The bulk of TruHold's indoor facility pops with colorful holds peppering a looming rock wall. Arranged by levels clearly marked "0" through "5," the grips skirt along the face of a specially designed, angular climbing wall that shifts from a steep 50 degrees to a beginner-friendly 10 degrees. Built for the bouldering style—ascending diverse terrain quickly without ropes or harnesses while dodging boulders hurled by an angry cyclops—the wall juts out over a lushly padded crash mat that cushions climbers. Experienced and professional bouldering climbers offer clinics, classes, gear rental, and open-climb times at their 4,200-square-foot indoor facility, all in the pursuit of welcoming uninitiated climbers into the fold.
Presented in part by Dan Clark, also known as Nitro, of American Gladiator fame, the Gladiator Rock'n Run is a unique and challenging event, pairing an obstacle-heavy running course and an attempt at breaking the record for the world?s longest mud pit with post-race entertainment, including beer, music, and food. Those prepared to race must dance through tires, army-crawl through mud, and clamber up rope ladders to avoid barrels thrown by giant apes. The roar of spectators rings throughout the course as bystanders cheer on runners to inspire strong finishes.
Blaine Eastcott's love of the outdoors is rooted in fond childhood memories of family camping trips. On one such trip, Blaine's teenage self impulsively climbed a 100-foot rock only to soon find himself struck by panic high up on the rock face. He was paralyzed by fear, until a surge of adrenaline gave him the courage needed to scramble the final 10 feet up. This ordeal spurred him to take rock-climbing classes?and eventually led to his current position as the president of Rockreation. His three adrenaline-inducing arenas challenge climbers of all skill levels with more than 28,500 total square feet of climbing terrain, composed of jagged cliffs, bouldering nooks, and craggy archways. The faux-mountain range mimics the conditions of real rocks with indentions, overhangs, and eagle's nests.
The gyms devote one-third of their space to a bouldering area, which blends into a top-rope course fraught with varying angles, and a large lead area with an overhanging arch. Across these angles, passionate instructors with extensive outdoors experience?and a background in conversational mountain goat?guide students through the Fight Gravity program. The three-class series focuses on belaying basics, and progresses through technique instruction and bouldering. They also lead seasonal kids' camps where tiny humans can explore the routes, or plunge on a big swing and zipline. The gyms also have a separate area with machines, traditional weights, and cardio equipment for members who want to not only climb rocks, but also lift heavy ones above their heads.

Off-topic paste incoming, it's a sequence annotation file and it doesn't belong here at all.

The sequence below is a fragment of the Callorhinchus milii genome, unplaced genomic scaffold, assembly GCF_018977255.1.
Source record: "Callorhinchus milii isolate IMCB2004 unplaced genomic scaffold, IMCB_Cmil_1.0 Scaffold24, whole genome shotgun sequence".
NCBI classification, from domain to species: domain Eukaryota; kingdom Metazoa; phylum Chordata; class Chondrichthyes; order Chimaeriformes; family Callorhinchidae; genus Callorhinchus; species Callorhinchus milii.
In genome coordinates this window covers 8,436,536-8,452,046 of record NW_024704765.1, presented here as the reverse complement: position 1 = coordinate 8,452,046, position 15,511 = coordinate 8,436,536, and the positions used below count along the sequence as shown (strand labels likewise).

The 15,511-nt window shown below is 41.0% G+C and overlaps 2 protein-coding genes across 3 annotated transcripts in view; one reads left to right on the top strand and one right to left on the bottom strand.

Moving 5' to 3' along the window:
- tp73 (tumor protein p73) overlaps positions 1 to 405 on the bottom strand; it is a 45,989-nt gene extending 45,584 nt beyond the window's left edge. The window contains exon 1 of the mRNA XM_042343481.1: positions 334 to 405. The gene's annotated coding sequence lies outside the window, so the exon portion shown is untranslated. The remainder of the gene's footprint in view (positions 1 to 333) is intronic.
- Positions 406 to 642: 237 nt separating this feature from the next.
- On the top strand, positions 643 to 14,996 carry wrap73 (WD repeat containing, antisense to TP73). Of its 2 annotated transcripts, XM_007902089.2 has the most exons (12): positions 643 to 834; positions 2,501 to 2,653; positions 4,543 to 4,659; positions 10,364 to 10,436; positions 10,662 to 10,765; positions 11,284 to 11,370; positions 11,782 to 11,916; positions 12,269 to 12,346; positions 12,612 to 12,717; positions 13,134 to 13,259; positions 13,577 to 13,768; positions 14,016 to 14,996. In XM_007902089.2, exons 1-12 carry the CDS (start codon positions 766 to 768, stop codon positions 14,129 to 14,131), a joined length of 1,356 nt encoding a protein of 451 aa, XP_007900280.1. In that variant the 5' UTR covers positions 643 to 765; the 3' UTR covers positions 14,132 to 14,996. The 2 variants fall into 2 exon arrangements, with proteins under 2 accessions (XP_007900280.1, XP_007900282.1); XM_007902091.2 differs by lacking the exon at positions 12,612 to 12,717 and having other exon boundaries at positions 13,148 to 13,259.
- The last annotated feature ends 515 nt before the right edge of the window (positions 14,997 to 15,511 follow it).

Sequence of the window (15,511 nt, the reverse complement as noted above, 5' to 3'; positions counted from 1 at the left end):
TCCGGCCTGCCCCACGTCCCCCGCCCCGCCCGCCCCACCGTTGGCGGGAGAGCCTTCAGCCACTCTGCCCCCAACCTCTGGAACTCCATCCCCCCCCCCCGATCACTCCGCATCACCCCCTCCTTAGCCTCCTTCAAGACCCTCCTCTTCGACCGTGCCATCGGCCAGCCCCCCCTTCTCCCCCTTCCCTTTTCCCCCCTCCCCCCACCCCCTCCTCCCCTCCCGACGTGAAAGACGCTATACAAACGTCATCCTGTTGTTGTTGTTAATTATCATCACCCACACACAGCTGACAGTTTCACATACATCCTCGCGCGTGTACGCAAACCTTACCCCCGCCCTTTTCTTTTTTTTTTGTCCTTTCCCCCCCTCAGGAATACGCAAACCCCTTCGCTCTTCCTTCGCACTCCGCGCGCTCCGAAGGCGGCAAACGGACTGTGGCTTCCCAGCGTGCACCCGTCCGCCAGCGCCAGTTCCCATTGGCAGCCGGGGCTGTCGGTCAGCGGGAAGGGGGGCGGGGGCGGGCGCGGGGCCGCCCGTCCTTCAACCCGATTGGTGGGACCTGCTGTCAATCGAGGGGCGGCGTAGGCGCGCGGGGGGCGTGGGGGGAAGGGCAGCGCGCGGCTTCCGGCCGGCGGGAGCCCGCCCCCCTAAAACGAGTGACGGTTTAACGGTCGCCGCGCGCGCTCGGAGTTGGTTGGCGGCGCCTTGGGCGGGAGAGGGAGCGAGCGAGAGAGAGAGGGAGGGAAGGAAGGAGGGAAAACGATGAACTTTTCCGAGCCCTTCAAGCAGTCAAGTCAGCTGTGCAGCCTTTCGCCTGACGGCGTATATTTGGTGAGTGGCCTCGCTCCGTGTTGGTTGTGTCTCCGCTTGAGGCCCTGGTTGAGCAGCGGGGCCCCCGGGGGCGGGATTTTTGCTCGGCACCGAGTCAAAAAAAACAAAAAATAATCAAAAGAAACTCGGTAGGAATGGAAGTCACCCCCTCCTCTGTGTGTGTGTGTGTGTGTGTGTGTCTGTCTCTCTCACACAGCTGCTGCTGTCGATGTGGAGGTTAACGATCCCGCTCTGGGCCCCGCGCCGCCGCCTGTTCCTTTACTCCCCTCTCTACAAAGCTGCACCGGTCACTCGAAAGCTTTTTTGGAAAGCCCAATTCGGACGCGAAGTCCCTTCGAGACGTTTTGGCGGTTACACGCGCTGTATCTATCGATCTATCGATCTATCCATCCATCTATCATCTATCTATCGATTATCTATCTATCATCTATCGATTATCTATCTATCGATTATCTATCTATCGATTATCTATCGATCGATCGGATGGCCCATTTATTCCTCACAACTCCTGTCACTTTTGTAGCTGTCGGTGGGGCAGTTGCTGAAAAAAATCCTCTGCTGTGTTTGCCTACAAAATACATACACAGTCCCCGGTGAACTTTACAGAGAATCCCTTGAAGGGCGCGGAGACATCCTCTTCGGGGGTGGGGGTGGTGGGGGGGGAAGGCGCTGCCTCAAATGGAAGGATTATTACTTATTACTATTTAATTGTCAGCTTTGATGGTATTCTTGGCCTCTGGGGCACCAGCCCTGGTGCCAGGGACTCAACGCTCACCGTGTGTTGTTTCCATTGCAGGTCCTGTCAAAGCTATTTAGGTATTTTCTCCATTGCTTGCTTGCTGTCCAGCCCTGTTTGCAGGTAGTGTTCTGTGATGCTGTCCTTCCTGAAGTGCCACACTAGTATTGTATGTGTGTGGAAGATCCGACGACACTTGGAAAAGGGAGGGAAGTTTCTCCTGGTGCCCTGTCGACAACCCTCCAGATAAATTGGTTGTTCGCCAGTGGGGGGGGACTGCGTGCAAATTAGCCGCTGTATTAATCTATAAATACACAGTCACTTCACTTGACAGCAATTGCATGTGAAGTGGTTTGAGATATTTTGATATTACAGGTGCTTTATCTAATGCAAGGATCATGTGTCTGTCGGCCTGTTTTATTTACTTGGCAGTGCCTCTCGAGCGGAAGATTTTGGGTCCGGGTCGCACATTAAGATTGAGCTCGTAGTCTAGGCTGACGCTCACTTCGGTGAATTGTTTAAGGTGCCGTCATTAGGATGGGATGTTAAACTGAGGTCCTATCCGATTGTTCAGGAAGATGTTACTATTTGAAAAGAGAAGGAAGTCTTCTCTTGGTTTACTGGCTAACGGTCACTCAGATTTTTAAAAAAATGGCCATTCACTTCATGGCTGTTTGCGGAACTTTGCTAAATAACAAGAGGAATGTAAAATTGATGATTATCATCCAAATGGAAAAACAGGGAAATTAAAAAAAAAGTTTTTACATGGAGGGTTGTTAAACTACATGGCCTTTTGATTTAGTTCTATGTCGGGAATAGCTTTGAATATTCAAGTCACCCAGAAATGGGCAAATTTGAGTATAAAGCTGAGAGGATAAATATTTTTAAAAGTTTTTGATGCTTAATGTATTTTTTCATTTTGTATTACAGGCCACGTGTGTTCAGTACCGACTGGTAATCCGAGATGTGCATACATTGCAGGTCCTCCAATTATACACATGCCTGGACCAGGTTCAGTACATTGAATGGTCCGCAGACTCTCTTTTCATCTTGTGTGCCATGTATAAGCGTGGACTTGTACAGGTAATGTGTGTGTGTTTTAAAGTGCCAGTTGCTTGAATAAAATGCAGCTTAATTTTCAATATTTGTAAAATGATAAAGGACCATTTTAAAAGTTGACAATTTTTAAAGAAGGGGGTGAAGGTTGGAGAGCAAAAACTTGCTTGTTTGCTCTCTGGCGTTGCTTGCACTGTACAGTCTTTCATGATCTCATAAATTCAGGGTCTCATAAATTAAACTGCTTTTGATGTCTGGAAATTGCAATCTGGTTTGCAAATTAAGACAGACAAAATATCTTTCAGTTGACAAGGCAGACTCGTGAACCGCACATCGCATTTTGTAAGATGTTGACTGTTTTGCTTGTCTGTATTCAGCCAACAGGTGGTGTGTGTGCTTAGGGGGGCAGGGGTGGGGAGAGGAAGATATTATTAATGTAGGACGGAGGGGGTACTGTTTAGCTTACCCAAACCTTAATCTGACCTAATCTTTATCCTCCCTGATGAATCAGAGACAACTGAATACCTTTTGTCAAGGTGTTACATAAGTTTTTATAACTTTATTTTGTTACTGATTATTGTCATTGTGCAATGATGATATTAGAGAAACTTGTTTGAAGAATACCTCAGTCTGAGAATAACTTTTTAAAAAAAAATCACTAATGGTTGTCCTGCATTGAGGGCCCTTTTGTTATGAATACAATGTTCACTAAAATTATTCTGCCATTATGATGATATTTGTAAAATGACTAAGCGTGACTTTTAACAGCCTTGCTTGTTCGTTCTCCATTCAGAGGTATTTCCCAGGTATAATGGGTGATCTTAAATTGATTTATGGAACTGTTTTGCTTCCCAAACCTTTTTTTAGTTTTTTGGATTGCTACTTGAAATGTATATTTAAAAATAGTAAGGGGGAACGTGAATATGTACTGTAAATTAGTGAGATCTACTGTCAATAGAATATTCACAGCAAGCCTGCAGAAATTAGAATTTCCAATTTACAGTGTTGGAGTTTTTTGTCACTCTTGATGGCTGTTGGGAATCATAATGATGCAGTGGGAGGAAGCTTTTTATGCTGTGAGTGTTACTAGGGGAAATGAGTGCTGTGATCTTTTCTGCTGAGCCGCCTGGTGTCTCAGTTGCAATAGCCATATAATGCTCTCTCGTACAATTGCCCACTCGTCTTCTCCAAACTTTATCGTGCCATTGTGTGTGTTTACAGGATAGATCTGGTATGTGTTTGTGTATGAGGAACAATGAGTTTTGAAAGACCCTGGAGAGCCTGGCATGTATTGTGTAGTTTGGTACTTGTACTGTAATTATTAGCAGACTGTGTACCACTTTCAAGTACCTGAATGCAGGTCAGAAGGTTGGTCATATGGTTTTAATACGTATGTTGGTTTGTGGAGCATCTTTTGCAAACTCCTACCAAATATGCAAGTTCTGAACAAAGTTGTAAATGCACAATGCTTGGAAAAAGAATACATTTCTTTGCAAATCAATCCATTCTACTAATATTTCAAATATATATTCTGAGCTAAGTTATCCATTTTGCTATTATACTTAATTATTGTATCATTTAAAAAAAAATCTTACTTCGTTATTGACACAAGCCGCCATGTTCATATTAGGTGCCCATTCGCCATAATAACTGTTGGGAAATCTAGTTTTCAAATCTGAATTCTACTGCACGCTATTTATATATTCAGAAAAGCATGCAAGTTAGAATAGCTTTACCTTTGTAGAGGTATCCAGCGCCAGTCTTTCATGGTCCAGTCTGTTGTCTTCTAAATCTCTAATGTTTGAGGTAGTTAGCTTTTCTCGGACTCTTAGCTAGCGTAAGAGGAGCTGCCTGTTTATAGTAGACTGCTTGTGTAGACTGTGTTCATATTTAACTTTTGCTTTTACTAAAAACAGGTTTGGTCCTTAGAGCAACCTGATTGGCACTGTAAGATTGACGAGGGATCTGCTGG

Sender One Climbing boasts one of the tallest climbing walls in the country. Owner and world-renowned rock climber Chris Sharma designed it to mimic the world's great mountains, complete with myriad holds, bouldering terrain, and roaming herds of mountain goats. Climbers of all skill levels are welcome at the 25,000-square-foot facility, where you can take climbing classes featuring weekly terrain changes. Sender One also offers yoga classes and a fitness studio with cardio equipment and free weights.
The climbing enthusiasts of The Factory Bouldering specialize in the company's namesake style of climbing, setting up nearly 200 bouldering paths that span 4,500 square feet of scalable surfaces. They demonstrate how to tackle scenarios such as 85-degree slabs and steep walls between 14- and 17-feet high, each rated in climbing difficulty from VB to V12, without a rope. The staff changes 20 percent of the climbing paths about every 10 days, setting up a steady stream of new challenges. They also lay down seamless, 14-inch variable-density foam padding made from recycled clouds to provide climbers with cushy dismounts. Between climbs, visitors can hang out in the climate-controlled lounge area, outfitted with couches, a pool table, free WiFi, and laptop stations.
When Brian McInerney reflects on the humble beginnings of Wheel Fun Rentals, Inc., he points to his childhood passion for bikes. "As far back as I can remember, I had a real love affair with bicycles," he recalls. During a trip to Italy in 1987, Brian's affinity for cycling blossomed into a full-fledged obsession when he spotted locals' transporter of choice, the surrey. Inspired, he began importing the Italian four-wheelers to a rental business in the U.S. that eventually expanded into Wheel Fun Rentals, now a nationwide web of shops that also loans out bikes, electric cars and mopeds, and man-powered watercraft. Adventuresome athletes can also compete in activities such as surrey scavenger hunts and blindfold obstacle courses navigated via shouted instructions from a seeing teammate or exceptionally long rounds of trial and error.